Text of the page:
Twenty-six years is a long time to wait for a cup of tea.
You see it is exactly that long since we last visited the Cameron Highlands. Back then, Ian and I had travelled to Singapore and Malaysia for a two-week fly-drive holiday. It was a long time ago, before children and only one thing stayed in my memory from our trip to the highlands:
- That the roads were slow, monotonous and boring, particularly the trip up the Cameron Highlands.
In search of the perfect cuppa
So now, here we are living in Malaysia and I was in no rush to venture back to that long and winding road that would lead, apparently, to tea plantations. I didn’t remember any tea plantations from last time anyway. Really, tea? Well, I thought, if there had been any up there they must have been off the beaten track. And anyway, the only tea worth drinking, to my mind was what is commonly known as English Tea. I like it strong, with a drop of milk, making it the colour of caramel. Of course, I’d seen the tea on sale in the supermarkets down in KL and recognized the Boh brand. Not that I’d ever considered buying any. No. I buy my favourite Clipper organic brand on each trip back to the UK.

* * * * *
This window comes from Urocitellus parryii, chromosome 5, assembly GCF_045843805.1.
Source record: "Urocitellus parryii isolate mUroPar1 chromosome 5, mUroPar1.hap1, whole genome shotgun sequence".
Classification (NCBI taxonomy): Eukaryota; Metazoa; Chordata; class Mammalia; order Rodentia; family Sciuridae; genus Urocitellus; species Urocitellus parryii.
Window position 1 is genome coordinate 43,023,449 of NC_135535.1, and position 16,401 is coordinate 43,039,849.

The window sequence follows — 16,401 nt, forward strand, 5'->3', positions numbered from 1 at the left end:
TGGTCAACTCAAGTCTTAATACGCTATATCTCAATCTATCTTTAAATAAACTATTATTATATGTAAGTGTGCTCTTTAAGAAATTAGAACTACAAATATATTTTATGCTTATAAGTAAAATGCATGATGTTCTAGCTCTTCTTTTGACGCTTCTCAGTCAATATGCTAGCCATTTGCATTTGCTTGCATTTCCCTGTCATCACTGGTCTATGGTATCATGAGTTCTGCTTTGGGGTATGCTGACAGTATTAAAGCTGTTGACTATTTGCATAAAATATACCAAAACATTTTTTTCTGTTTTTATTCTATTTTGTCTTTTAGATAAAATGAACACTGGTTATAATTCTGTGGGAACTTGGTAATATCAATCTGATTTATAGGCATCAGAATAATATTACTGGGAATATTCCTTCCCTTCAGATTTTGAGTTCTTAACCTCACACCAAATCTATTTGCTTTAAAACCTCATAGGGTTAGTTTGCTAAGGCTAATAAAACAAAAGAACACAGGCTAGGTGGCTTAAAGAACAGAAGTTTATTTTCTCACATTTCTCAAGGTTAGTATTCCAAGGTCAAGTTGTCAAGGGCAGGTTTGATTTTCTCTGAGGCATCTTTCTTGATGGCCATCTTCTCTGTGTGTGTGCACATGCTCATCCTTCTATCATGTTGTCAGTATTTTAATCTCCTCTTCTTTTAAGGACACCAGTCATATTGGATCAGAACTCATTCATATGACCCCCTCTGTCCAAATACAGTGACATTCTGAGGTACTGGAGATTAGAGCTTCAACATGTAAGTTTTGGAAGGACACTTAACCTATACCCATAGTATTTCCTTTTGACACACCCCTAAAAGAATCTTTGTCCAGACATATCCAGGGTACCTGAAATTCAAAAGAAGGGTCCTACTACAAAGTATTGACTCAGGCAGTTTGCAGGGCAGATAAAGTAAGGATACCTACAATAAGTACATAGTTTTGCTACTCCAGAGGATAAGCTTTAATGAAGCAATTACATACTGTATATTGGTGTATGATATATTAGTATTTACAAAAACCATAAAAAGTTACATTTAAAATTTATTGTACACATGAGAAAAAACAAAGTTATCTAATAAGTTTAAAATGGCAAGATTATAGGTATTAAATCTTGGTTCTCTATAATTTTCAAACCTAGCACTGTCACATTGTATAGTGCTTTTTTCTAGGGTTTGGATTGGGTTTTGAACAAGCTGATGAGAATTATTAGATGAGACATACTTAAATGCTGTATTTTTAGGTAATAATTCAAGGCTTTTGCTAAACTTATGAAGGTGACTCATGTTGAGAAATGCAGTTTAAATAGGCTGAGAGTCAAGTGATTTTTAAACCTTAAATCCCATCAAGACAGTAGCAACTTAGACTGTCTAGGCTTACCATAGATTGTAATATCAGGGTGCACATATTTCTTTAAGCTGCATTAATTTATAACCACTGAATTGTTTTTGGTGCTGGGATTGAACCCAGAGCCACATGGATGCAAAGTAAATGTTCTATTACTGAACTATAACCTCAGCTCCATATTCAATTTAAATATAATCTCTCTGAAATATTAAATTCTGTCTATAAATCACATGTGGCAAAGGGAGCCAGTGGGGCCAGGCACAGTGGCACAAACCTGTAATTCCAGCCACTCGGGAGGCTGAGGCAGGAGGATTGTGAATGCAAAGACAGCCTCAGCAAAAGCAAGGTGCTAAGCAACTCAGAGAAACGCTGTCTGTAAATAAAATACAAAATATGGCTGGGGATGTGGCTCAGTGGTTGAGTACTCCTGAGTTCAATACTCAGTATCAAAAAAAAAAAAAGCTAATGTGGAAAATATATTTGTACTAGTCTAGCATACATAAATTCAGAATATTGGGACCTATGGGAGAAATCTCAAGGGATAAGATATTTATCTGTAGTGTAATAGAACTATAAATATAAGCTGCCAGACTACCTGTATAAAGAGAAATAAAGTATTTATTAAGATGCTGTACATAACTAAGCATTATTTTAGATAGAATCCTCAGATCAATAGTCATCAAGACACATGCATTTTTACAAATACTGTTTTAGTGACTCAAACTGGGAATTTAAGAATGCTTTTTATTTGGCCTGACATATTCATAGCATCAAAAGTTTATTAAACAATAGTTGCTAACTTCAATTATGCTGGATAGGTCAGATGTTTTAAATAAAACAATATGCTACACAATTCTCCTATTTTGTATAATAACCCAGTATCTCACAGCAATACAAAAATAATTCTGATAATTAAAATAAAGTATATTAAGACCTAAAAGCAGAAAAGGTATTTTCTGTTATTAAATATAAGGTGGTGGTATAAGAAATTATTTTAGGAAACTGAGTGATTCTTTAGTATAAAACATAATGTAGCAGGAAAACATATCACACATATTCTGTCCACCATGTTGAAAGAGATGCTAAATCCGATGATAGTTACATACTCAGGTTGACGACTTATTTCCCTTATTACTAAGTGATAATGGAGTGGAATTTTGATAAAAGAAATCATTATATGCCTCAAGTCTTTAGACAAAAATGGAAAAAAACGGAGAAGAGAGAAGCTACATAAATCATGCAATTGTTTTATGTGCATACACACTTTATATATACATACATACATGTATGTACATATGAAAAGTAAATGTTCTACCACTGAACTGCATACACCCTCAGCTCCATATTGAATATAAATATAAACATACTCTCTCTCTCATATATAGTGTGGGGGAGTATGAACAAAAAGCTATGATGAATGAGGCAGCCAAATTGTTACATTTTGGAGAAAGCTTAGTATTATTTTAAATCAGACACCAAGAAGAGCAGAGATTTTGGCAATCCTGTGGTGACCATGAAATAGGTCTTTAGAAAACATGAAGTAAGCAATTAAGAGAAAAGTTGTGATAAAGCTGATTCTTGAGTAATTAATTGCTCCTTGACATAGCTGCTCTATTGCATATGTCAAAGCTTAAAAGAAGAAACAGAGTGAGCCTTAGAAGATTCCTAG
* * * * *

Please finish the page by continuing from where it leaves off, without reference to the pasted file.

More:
But then I read a superb book, called The Garden of Evening Mists by Tan Twang Eng. Engrossed in the story of a Chinese Malaysian judge, who spent time building a Japanese garden up near the hill station of Tanah Rata, I was enraptured by the protagonist’s descriptions of the scenery and the glorious walks she took through the plantations. Perhaps I had been wrong?
Lured then, partly by the book and partly by the promise of cool weather, we took my parents up to stay at The Lakehouse near Ringlet the weekend before last. We decided to visit the Boh plantation that very first afternoon, which is just a few kilometres from the hotel. We had to hurry. It closed at 4.30pm.
Immediately we started on the narrow, winding route up to the plantation we were enchanted by the landscape. Craggy dark rocks burst up from out of the undulating stepped hillsides. Though the tea bushes are squat with grey woody stems their leafy crowns sprout in cornrows between waist-high furrows that, from the road, appear to be as soft as chenille. There are clear streams that giggle past, jostling over pebbles alongside scattered poinsettia trees, scarlet hibiscus and clusters of burnt orange and lollipop red canna lilies. How could I have missed all this?
We looked on enviously as we watched tourists cycling through this stunning landscape, experiencing the sounds and smells at much closer range than we could from behind our car windows. Cyclists would benefit from being able to absorb the beauty and serenity so much more acutely than we could.
And so, after a quick tour of the factory, dusty and hot with the tang of stewed tealeaves we headed to the tea room to try a pot of loose leaf Cameron Gold tea accompanied by a strawberry tart made from the strawberries for which this area is now well-known.